My mother loved to travel. Her first big trip was probably the most important. Filomena came to the US based on a dream of a better life. It sounds cliche, but there was no internet to google "life in the US" or any websites to tell her what to expect. All her images of what her life would be like were based on rumors and speculation. But she had worked hard to earn her degree in Chemical Engineering from The National University of the Philippines, so she was never going to be satisfied teaching Spanish to young school kids for the rest of her life.
Her first attempt was an utter failure. She had worked hard to earn enough money to fly to the US. She gave it to a person who was supposed to set her up with the proper papers and flights, but he took off with the money. However, the amazing generosity of Osiem came to the rescue as people in her small barangay contributed to replace her losses and try again.
Fely arrived in New York City in the legendary summer of 1969. The tumultuous times of the Civil Rights Movement and the Viet Nam protests were just background noise for a young immigrant exploring her new world. She found a couple of jobs, got herself naturalized and decided to continue her journey with her college sweetheart and my father, Jose, a few years later. A couple more, and I was along for the ride.
Early family trips were modest affairs. A road trip to see friends in Chicago. Sightseeing by station wagon up through New England. Visiting my dad's family in California. A barnstorming tour of caverns and caves through the South. Plus the requisite trips down I-95 to Disney World.
She loved the company of her entire family. She didn't stop with bringing my father with her back from the Philippines to the States. Next was her mother, Dolores. Then her brothers and sisters Aurora, Salvador, Laura, Manuel, George, Ramon, and Imelda. Many of them would start their American journeys with us, in our house, before moving on with their own careers and families. It didn't stop with them. There is a small cadre of young Filipino women in the US who got there start from the guest room of my parents' home.
She often took them and other friends on day trips back up to NYC and also DC. But as Fely was able to make a good living with a few different manufacturing companies, and then finally with the New York City Police Department Crime Lab, the trips got more ambitious. A bus tour through Europe. Then she discovered cruise ships. She took an early retirement after 22 years because "you never know what's going to happen."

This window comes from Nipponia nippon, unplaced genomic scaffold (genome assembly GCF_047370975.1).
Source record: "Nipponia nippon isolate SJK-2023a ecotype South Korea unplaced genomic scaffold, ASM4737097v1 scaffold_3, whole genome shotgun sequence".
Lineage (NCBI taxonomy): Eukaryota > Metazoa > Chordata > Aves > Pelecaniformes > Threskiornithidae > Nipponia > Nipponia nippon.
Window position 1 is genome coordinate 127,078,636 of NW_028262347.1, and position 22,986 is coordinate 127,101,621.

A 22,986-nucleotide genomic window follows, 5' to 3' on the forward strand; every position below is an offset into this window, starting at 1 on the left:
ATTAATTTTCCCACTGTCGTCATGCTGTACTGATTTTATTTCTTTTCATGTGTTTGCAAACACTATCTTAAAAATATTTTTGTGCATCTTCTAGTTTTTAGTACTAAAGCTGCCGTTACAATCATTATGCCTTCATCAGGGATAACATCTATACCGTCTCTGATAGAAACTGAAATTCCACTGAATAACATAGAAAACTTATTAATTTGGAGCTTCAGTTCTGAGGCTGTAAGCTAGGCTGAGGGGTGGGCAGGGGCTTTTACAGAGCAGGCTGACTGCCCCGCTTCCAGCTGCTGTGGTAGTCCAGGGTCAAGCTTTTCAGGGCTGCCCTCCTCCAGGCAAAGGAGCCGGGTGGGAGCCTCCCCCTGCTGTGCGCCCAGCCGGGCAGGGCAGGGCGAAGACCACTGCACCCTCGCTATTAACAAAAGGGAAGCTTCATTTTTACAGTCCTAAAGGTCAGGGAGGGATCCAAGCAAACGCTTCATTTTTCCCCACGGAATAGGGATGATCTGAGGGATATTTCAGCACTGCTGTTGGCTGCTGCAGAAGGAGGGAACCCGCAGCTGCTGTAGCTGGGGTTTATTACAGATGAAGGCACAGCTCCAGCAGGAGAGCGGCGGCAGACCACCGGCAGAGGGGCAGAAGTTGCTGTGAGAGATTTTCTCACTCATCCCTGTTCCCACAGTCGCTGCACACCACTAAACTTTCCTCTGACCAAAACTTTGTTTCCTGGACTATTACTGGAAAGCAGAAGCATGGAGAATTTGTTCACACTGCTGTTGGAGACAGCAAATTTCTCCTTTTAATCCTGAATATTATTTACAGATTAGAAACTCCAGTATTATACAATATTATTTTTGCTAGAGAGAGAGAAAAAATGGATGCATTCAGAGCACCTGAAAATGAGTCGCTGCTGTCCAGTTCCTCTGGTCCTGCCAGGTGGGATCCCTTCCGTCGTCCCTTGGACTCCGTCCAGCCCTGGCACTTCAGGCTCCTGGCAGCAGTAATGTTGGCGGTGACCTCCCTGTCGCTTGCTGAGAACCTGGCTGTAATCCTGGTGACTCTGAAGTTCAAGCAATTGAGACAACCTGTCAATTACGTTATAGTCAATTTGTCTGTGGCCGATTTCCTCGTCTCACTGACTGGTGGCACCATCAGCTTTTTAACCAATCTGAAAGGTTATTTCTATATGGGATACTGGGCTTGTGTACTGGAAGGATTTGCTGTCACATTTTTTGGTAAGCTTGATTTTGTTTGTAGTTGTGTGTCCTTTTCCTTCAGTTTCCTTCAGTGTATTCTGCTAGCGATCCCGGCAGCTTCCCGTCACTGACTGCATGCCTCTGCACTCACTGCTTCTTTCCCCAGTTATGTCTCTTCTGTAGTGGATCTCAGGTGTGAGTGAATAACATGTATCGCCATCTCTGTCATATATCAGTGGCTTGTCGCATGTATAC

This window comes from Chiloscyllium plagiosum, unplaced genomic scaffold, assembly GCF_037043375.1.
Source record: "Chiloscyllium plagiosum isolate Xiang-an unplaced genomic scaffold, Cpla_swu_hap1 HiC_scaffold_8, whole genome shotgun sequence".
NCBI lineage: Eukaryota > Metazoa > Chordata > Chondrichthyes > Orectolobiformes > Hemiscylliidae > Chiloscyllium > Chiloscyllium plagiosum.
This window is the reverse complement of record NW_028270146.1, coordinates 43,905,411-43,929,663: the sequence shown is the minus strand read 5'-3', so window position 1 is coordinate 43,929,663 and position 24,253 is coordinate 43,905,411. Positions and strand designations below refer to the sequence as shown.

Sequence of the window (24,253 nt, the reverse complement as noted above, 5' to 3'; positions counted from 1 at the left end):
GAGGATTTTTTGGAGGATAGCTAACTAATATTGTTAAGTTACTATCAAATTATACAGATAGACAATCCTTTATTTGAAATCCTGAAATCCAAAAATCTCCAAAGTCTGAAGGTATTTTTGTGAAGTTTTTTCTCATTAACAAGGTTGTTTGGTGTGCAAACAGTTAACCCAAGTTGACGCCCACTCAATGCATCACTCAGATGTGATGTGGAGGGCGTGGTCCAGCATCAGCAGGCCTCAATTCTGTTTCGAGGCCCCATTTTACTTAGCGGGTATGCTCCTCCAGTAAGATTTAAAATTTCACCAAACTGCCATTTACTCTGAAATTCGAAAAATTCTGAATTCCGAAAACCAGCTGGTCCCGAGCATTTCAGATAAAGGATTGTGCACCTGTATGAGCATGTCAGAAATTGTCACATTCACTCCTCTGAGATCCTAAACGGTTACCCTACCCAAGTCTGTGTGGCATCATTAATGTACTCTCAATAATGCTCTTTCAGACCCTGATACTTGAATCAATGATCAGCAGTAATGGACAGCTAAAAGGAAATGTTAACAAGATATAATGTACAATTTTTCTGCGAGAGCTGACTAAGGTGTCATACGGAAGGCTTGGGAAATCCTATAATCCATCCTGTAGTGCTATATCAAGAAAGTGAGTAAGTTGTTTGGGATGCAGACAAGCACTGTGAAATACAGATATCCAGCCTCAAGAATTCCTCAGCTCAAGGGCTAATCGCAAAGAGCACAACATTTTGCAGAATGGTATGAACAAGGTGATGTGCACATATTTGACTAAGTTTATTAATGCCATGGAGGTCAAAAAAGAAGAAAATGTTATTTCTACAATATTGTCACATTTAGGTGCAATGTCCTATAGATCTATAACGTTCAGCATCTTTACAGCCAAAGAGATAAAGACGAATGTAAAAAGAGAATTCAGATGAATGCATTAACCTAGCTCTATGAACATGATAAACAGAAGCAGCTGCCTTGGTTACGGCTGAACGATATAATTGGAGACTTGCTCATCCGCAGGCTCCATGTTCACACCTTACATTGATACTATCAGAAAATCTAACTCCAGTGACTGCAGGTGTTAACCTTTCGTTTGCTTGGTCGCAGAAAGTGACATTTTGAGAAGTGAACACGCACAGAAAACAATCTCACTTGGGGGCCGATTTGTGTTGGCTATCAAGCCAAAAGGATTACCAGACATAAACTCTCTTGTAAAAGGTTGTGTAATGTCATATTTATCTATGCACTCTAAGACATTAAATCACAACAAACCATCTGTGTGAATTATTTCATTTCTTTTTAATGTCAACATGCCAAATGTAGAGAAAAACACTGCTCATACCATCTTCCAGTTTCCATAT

No cosmopolitan center was beyond her interest: Istanbul, Hong Kong, Oslo, Copenhagen, Stockholm, Helsinki, Cairo, Liverpool, Edinberg, Monaco, Monte Carlo, Venice, London, Brussels, Vienna, Dublin, Salzburg, Paris, Abu Dhabi, Dubai, Singapore, Kuala Lampur, Phuket.
And countries that she had never heard of or didn't even exist when she was born as WWII ended like Croatia, Estonia, Mexcio, Ireland, Scotland, Switzerland, Malta, Aruba, and Oman.
She saw The French Riviera. Italy from Venice to Sicily. The Rhineland. The commune of Taormina, and the islands of Hawaii. The Acropolis in Athens. The hard to reach monasteries of Monstserrat. Icebergs across Alaska, and The Great Pyramid of Giza.
Her favorite place was St. Petersberg. She loved the history and the architecture. The weather appealed to her as well. She didn't like the heat. She still loved the home she and dad built for their retirement in the Philippines, but she was smart to design it with copious amounts of A/C.
After she had surgery to remove her cancer last summer she was eager to go on another trip and visited Australia from Sydney to Melbourne.
Her next trip was going to be out of Barcelona again. She was a fan of the enormous ship for that cruise as she was of the itinerary which would take us around the Iberian Peninsula. She organized it around my father's and my own birthdays which are both in May, and was going to get nearly two dozen of her closest friends and family to join us.
She had pretty high hopes for going on that cruise even after she was re-diagnosed in January. She cancelled, but re-booked before chemo started in February. It only took a couple of treatments before she cancelled permanently.
She never stopped thinking of her family. One of her last conversations lamented why the visa application submitted to bring her last sister from the Philippines has taken so long to process. It was submitted in 1991. Virginia is still there.
She passed away this past Monday, surrounded by her brothers and sisters and their husbands and wives, while Dad and I both held her hands as she went on her journey to join her father, Francisco, her mother, Dolores, and her eternally youthful brother Loreto.
She will be taking one more trip back to her original home to be buried in Mangaldan. I wish this wasn't our last trip together.